Compare-O Bottom Line: Highly versatile Ibis Ripley eschews convention to splendid results

29er Enduro Enduro Compare-O 2014

Photo by Tyler Frasca.

Just The Way You Want It

Like more and more mountain bike companies, Ibis offers its flagship model with a variety of build options. Frame and rear shock run $2900. Our test model was $5529 complete with Shimano XT brakes, KS LEV dropper post, and SRAM’s XO1 drivetrain spinning an E*Thirteen TRS+ w/32t Guidering. Less and more expensive options are also possible.

Our testers had no major parts complaints, save for the more XC-oriented Stan’s wheels and Schwalbe Racing Ralph/Nobby Nic tire combination. The alloy hoops were seen as a “nod to the bike’s XC race heritage, and could be a little flexy.” The tires simply “didn’t have enough tooth for our dry and dusty test loop.”

We also encountered a tiny amount of flex in the 32mm Fox fork. But this can be addressed with a 140mm Fox 34 (also compatible with the Ripley). Fox also makes a 120mm/140mm Talas specially for this bike (as opposed to the standard 110/140).

The KS LEV received its usual love among our testers, with one calling it his absolute favorite. “It’s infinitely adjustable, no play, and a great lever shape and action.”

It’s also worth mentioning that if you opt for a 1×11 build, Ibis has just started selling a front derailleur mount cover for five bucks. This helps clean up what one of our testers called the only blemish on an otherwise aesthetically clean package.

Photo by Tyler Frasca.

Cable Cobwebs

Like a number of bikes in this test, the Ripley’s cable routing could use some work. When installing cables, it’s necessary to lock the casings together near the front of the shock to keep them in place while riding. Otherwise they can slide as the suspension cycles. Previously Ibis had specified a zip tie to solve this issue, but zip ties are prone to slipping, making it a band-aid fix at best.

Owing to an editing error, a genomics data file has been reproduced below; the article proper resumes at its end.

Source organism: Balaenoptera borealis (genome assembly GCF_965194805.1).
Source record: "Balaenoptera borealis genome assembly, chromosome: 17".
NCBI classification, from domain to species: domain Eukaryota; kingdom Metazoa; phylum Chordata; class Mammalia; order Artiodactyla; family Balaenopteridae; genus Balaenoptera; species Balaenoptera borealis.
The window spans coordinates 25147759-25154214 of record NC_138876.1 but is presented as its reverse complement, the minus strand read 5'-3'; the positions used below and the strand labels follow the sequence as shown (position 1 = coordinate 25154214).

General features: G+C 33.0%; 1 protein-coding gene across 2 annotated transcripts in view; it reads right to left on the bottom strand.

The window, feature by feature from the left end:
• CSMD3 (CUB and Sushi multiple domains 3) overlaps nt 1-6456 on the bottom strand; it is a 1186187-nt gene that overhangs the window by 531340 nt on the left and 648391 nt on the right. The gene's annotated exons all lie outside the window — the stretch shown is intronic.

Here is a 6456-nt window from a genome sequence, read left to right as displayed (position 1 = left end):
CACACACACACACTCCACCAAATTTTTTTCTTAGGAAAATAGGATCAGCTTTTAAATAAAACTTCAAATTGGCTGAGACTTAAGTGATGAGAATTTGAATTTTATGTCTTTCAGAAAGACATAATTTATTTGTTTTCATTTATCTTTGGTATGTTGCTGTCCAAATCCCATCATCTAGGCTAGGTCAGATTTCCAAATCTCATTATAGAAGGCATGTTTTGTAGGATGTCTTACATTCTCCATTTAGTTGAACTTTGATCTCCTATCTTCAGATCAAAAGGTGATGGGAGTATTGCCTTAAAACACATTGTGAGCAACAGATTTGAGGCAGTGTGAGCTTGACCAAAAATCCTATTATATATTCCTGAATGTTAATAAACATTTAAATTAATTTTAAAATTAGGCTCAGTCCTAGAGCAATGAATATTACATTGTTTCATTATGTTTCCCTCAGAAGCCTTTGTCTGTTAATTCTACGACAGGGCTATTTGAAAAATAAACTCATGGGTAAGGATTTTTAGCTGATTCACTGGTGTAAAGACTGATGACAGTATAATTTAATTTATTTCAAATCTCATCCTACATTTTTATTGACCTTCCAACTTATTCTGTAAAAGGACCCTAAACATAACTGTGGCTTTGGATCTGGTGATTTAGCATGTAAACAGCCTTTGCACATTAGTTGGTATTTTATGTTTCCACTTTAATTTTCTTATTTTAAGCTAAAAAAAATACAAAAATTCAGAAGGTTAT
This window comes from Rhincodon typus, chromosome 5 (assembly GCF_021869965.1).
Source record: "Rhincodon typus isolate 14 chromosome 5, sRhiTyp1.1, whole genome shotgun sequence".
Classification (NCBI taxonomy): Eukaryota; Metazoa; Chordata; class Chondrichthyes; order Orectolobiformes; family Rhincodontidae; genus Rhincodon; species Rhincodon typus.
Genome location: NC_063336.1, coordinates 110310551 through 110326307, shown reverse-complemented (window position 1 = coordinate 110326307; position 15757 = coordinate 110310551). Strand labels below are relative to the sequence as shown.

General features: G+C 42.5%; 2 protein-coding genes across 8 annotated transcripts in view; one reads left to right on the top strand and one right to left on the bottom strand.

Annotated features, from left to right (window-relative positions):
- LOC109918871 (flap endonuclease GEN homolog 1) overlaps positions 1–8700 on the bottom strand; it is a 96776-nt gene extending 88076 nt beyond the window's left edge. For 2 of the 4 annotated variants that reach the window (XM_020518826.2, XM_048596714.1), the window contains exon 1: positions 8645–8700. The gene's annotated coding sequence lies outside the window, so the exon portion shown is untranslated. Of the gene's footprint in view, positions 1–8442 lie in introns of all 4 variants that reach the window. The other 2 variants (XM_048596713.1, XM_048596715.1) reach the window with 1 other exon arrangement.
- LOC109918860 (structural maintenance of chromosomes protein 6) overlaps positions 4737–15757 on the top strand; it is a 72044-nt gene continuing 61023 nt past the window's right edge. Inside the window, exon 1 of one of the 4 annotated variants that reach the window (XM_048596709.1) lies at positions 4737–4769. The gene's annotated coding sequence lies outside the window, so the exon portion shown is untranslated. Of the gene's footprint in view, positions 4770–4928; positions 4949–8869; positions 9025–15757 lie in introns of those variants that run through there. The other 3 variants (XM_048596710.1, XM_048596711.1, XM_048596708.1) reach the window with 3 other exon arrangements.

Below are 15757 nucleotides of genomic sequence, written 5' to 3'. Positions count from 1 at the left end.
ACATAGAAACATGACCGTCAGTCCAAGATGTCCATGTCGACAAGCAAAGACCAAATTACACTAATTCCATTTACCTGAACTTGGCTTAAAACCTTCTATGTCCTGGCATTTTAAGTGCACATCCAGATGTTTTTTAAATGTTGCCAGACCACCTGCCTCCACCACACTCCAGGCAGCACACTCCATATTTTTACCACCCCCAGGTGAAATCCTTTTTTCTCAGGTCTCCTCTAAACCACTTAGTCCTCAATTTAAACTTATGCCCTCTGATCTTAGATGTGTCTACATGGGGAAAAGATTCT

But again Ripley has conjured up an on-the-fly fix, designing a small aluminum clamp about the size of a sugar cube that locks the casings in place. These “Cable Dice” started shipping with frames on February 1 and can be bought online for $9.

And while we’re nit-picking, the black with green paint scheme of our test rig just didn’t pop. We’d love to see some different — and brighter — color options.

Photo by Tyler Frasca.

Who’s This Bike For?

The short answer: Anyone who likes riding mountain bikes. A little longer: It’s most likely a candidate for the recovering cross-country racer who wants to rail turns like runaway train, and still be able to hammer on the climbs.

The Last Word

The Ripley is an extremely versatile 29er that’s truly overcome the stigmas long associated with larger wheels. Yes, it’s capable of steamrolling over everything in big-hooper beast mode. But it also responds to a more gentle touch, and loves to pick and flick its way up or down the trail. Of course the 120mm of travel wont be enough from some riders, but for those who get over the number, the Ripley won’t disappoint.

The Good
  • Quick, nimble and fast handling
  • Great dw-link suspension
  • Great climber
  • Versitile personality
The Bad
  • “Only” 120mm of rear travel
  • Cables need taming
  • “Meh” graphics